In any database implementation, it is always advised to normalize the database for optimal performance by reducing redundancy and maintaining data integrity. The process of normalization involves putting one fact in its appropriate place to make updates optimized at the expense of data retrievals. As opposed to having one fact in different places, a normalized is faster to retrieve.
A normalized database has one fact in one place and all related facts about a single entity are being placed together so that each column of an entity would refer non-transitively to only the unique identifier for that said entity. A normalized data should have undergone the first three normal forms generally.
However, there are cases that performance can be significantly enhanced in a denormalized database physical implementation. The process of denormalization involves putting one fact in many places in order to speed up the data retrieval at the expense of the data modification process.
Although not all the time recommended denormalization, in the real world implementation is sometimes very necessary. But before jumping into the process of denormalization, certain questions need to be answered.
Can the database perform well without having to depend on denormalized data?
Will the database perform well when used with denormalized data?
Will the system become less reliable due to the presence of denormalized data?
The answers will obviously give you the decision whether to denormalize of not.
If the answer to any of these questions is "yes," then you should avoid denormalization because any benefit that is accrued will not exceed the cost. If, after considering these issues, you decide to denormalize be sure to adhere to the general guidelines that follow.
If you have enough time and resources, you may start actual testing and comparing a set of normalized table and another set of denormalized ones. Then load the denormalized set of tables by querying the data in the normalized set and then inserting or loading into the denormalized set. Have the denormalized set of tables in read-only restriction and achieve a noted performance. But it should be strictly controlled and scheduled in the population process in order to synchronize both the denormalized and normalized tables.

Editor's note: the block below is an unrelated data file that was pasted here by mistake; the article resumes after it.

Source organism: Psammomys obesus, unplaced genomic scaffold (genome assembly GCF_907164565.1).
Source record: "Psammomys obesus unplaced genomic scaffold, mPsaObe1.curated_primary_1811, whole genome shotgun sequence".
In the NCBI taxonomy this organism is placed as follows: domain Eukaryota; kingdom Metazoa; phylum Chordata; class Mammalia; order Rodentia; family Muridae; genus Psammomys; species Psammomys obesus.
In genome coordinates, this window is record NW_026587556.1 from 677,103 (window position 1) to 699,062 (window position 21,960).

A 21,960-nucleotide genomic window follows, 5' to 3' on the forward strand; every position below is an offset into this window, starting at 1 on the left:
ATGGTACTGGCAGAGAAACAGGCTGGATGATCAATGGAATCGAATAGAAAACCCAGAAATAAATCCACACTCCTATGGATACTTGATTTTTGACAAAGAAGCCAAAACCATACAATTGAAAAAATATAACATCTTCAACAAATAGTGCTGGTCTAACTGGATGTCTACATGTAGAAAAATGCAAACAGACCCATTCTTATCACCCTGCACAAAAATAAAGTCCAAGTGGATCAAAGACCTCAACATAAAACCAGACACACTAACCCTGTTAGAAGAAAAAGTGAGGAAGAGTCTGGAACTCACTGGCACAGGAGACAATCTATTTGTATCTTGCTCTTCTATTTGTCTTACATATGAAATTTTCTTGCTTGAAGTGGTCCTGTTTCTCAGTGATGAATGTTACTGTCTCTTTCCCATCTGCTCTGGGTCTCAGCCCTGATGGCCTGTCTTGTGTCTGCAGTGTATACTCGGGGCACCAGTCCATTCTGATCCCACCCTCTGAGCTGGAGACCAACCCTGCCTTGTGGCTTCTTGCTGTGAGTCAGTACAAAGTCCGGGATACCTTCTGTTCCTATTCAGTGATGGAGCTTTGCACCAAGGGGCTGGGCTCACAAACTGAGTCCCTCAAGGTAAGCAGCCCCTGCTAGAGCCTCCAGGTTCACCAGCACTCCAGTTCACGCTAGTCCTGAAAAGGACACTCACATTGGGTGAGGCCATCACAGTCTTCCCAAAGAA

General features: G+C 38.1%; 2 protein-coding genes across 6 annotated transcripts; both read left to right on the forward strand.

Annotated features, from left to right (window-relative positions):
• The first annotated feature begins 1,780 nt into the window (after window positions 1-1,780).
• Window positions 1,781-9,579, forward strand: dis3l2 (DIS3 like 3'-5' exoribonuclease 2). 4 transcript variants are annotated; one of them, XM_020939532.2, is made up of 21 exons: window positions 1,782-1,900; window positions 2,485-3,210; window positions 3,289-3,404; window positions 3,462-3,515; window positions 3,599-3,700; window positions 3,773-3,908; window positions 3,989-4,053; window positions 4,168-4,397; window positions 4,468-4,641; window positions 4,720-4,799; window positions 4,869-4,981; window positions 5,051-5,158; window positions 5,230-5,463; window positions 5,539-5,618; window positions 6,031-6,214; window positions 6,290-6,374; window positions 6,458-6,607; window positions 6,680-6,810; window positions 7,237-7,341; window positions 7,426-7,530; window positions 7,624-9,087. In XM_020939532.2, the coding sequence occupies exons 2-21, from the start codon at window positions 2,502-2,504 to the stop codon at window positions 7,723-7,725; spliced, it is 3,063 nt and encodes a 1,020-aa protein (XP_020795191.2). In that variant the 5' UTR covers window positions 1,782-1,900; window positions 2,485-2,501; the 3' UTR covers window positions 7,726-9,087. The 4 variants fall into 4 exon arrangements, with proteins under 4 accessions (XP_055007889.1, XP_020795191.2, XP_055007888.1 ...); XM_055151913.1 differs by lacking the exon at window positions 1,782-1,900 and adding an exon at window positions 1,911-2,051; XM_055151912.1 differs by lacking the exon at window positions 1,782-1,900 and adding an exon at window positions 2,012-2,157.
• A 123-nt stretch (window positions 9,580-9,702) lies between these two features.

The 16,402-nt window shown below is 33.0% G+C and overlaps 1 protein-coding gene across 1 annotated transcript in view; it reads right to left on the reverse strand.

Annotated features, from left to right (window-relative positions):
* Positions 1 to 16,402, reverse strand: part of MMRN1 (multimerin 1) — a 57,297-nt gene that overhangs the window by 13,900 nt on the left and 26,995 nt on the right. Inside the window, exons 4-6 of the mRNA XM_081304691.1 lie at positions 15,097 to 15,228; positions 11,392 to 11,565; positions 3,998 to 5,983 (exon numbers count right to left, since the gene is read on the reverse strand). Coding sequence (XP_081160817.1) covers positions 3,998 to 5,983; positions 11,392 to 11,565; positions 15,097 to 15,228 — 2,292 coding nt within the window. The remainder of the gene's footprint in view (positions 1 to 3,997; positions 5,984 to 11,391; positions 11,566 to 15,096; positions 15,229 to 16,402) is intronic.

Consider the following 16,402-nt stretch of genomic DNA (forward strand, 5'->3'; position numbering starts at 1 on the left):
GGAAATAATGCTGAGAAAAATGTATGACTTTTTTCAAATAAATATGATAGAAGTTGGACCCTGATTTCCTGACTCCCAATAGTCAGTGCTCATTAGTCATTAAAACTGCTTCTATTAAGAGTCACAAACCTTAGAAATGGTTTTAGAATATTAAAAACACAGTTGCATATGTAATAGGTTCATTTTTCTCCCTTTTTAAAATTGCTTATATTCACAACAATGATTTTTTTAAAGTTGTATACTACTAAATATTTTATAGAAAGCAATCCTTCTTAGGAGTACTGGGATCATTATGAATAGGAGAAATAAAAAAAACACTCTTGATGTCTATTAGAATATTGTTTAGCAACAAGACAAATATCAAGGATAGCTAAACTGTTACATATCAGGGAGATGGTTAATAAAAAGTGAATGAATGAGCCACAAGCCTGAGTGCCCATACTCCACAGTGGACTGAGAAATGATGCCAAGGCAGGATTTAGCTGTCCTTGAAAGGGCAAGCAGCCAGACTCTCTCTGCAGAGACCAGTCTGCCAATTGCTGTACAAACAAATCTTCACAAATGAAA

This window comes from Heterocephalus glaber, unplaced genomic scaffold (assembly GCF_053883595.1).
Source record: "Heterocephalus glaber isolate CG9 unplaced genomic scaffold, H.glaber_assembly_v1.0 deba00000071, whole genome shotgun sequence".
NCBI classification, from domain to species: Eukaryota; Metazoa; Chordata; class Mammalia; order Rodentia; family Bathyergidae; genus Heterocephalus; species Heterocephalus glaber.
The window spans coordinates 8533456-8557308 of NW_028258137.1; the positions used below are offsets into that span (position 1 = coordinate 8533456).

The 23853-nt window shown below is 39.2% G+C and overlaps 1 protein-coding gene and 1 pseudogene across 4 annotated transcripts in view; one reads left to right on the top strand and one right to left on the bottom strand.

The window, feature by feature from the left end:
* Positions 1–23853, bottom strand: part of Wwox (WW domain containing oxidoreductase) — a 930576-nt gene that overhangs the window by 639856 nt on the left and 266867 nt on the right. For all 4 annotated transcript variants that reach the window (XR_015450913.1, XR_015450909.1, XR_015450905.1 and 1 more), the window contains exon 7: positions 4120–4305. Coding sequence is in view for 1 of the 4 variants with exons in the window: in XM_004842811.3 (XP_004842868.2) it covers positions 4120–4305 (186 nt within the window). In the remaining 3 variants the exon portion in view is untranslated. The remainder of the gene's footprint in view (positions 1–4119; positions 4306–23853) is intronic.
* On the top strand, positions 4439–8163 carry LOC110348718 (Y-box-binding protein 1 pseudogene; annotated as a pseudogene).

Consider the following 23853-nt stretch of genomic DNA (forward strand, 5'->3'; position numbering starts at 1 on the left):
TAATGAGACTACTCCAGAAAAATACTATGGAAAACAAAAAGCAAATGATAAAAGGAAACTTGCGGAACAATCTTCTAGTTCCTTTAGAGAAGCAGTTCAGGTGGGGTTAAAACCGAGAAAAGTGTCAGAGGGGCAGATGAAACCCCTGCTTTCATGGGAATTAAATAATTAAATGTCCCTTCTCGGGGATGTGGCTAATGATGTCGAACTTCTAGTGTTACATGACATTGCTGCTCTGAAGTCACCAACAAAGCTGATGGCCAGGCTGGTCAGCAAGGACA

Base on the exercise about, it is obvious that the main reason for denormalizing is when it more important to have speedy retrieval than having a slower a data update. So if the database you are implementing caters to the needs of an organization which has more frequent data updates, say, a very large data warehouse where data comes and goes from data source to another which makes it obvious that there are more updates than retrievals from data consumers then a normalization should be implemented without having to deal with denormalized data. But when the retrieval from data consumers is more frequent, say, a database that maintains less dynamic accounts but more frequent access because of a service exposed on the internet, then having to deal with denormalized data populated in the database should be the way to go.
Other reason for denormalization may include situation when there are many repeating groups existing which need to be processed in group instead of individual manner; there many calculations which will be involved on one or several columns before a query can be addressed; there is a need for many ways to access tables during the same period; and when some columns are queried with a large percentage of time. Denormalized data, although many have the impression of being the cause of a slow system, are actually useful in certain conditions.